Tuesday, 9 February 2016

Smashfest UK is back!

After its successful debut last year, Smashfest UK is back in Deptford from 18-20 February. A free festival for all ages, it features comedy shows, music, film, experiments and theatre, it is intended to encourage exploration of science, technology, engineering and maths through art and design.

The festival is created around a compelling story; a massive solar storm is forecast which wipes out electrical and electronic infrastructure, throwing the world back to the mechanical age: how will we cope without our phones, tablets and social media? How will we survive as our networks, power, transport, medical and supply chains collapse?

Last year's event involved a biohazard spillage
Taking over the entire Albany theatre, including the performance spaces, cafe and garden, the programme includes a human power station, a geodesic dome full of giant ‘Maths’, comedians, poets and astronomers, human-sized mutant fruit flies, a premier of a new play written for the festival, the interactive Solar Storm Survival Unit, a variety show, electric paint, an Aardman animator, survival village building & survival skills, a pilot virtual reality experience and a Mutant Generation Unit. 

There will also be events running all week at the Deptford Lounge library, including the Smashfest UK planetarium, the Mechanical Mobile Phone Exoskeleton, a code-club, a solar exhibition, an artist's residency and a film programme, all themed around the imminent solar storm.

Over the next decade, the UK is heading for a shortfall of more than 50,000 workers for the science, technology, engineering and maths  sector, but only 15% of students aspire to science careers. In boroughs like Lewisham, the school population comprises almost 75% black and minority ethnic students, yet black students identify even less strongly with science as a career aspiration because of its overwhelmingly white, male, middle class image of science, and the multiple inequalities they face growing up, according to recent studies.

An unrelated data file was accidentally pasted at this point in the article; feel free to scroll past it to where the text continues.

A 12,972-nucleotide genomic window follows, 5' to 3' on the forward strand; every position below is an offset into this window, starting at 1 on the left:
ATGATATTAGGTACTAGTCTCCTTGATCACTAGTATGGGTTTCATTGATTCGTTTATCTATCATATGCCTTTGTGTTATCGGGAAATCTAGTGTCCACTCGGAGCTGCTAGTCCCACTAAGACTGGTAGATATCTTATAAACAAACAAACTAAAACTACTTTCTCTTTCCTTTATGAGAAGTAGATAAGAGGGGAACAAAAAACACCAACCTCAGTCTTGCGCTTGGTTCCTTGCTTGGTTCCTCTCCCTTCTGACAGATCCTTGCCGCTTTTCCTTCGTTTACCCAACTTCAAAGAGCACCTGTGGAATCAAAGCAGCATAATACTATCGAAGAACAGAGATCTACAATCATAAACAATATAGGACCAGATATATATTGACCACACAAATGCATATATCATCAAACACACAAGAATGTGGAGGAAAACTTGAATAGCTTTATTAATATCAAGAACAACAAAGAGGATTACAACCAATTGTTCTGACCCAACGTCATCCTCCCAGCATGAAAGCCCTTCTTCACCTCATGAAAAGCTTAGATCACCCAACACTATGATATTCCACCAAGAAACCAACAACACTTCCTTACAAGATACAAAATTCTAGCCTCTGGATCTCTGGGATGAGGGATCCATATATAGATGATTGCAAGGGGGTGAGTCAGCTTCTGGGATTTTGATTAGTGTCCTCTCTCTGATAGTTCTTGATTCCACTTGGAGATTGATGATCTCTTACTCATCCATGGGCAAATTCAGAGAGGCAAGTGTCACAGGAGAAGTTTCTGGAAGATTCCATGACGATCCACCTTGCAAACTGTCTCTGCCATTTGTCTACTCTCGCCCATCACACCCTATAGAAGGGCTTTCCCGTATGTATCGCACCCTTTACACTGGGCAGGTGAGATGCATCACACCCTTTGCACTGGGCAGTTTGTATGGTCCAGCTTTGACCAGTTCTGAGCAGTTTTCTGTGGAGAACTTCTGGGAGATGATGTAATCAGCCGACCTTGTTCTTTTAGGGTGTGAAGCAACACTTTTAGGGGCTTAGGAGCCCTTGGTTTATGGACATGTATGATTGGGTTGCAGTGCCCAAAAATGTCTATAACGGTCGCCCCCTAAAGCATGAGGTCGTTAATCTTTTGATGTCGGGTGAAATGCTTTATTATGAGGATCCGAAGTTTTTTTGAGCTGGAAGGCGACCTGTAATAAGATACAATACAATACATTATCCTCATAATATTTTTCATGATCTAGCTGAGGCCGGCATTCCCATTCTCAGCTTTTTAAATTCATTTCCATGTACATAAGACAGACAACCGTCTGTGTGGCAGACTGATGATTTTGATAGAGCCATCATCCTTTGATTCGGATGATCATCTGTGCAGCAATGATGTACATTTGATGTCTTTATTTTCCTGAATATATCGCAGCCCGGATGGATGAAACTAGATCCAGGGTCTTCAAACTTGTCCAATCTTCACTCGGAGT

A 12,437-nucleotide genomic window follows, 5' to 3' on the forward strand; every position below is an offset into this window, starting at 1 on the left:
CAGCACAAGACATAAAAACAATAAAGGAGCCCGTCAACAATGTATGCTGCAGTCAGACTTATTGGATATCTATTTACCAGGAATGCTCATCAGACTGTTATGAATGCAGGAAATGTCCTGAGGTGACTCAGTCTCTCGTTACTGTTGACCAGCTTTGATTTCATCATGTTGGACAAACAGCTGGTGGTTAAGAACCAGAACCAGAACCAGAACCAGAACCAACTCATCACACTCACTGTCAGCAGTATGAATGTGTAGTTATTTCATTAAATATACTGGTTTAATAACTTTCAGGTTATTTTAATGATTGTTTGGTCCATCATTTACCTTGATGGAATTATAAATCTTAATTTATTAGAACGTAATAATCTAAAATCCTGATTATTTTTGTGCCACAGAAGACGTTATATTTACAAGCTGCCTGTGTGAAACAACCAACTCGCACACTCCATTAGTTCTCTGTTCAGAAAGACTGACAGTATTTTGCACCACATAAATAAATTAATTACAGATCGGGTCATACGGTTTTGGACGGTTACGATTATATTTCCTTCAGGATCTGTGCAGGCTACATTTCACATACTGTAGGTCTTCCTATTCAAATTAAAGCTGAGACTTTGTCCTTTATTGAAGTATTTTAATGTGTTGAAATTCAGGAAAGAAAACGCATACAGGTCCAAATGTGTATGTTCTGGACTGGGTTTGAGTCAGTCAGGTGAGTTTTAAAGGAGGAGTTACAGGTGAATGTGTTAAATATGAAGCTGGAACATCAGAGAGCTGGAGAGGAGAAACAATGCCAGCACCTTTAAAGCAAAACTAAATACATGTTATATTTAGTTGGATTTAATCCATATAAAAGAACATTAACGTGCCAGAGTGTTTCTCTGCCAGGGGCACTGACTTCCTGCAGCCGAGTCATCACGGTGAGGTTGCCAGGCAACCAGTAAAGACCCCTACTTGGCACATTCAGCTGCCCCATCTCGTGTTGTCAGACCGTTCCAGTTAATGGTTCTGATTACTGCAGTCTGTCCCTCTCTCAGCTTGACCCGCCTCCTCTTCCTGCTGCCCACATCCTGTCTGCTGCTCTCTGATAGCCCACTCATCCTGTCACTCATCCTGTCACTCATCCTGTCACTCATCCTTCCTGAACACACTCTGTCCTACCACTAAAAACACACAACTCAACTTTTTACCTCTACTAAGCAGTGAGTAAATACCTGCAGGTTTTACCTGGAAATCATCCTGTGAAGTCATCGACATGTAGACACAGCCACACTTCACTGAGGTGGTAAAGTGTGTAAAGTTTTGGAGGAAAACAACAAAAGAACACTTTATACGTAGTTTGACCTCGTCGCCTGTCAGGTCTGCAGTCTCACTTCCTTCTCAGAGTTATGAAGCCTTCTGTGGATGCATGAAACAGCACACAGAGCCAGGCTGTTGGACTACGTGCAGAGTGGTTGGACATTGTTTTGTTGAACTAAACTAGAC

Recent research carried out by the National Science Foundation in their Art of Science Learning project demonstrates that art-based learning of STEM works, and works beyond expectation. Harvey Seifter, head of the NSF funded project and founder of the Art of Science Learning firm says "We found a strong causal relationship between arts-based learning and improved creativity skills and innovation outcomes in adolescents, and between arts-based learning and increased collaborative behavior in adults".

Dr Lindsay Keith, festival director & CEO of Refinery TV said: “Science festivals in the UK tend to cater to people who are already engaged with science, and an audience that tends to be ‘non-diverse’. So we thought – ‘why not bring a festival to the young people of Lewisham?’ “You won’t find lectures or debates at Smashfest UK – we’re about mass entertainment, bums on seats and science by stealth! If it’s not fun, it’s not in the schedule – simple as that.”

Find out more at http://smashfestuk.com

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